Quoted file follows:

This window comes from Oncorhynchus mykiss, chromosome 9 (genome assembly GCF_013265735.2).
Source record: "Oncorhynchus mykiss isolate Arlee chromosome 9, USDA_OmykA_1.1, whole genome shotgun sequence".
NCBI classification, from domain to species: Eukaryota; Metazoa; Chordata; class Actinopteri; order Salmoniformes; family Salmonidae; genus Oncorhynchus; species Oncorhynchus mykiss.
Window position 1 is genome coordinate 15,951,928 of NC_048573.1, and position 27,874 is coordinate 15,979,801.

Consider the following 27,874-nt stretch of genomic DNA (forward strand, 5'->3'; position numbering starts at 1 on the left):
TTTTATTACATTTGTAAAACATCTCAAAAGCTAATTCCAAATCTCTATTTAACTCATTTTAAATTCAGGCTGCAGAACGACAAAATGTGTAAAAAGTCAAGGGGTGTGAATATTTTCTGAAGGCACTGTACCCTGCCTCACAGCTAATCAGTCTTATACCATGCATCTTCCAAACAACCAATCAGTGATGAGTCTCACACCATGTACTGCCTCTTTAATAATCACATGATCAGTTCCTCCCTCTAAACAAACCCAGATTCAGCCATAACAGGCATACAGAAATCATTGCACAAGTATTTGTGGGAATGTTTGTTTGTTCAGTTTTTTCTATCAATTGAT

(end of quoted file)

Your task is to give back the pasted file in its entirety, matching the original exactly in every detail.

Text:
This window comes from Oncorhynchus mykiss, chromosome 9 (genome assembly GCF_013265735.2).
Source record: "Oncorhynchus mykiss isolate Arlee chromosome 9, USDA_OmykA_1.1, whole genome shotgun sequence".
NCBI classification, from domain to species: Eukaryota; Metazoa; Chordata; class Actinopteri; order Salmoniformes; family Salmonidae; genus Oncorhynchus; species Oncorhynchus mykiss.
Window position 1 is genome coordinate 15,951,928 of NC_048573.1, and position 27,874 is coordinate 15,979,801.

Consider the following 27,874-nt stretch of genomic DNA (forward strand, 5'->3'; position numbering starts at 1 on the left):
TTTTATTACATTTGTAAAACATCTCAAAAGCTAATTCCAAATCTCTATTTAACTCATTTTAAATTCAGGCTGCAGAACGACAAAATGTGTAAAAAGTCAAGGGGTGTGAATATTTTCTGAAGGCACTGTACCCTGCCTCACAGCTAATCAGTCTTATACCATGCATCTTCCAAACAACCAATCAGTGATGAGTCTCACACCATGTACTGCCTCTTTAATAATCACATGATCAGTTCCTCCCTCTAAACAAACCCAGATTCAGCCATAACAGGCATACAGAAATCATTGCACAAGTATTTGTGGGAATGTTTGTTTGTTCAGTTTTTTCTATCAATTGAT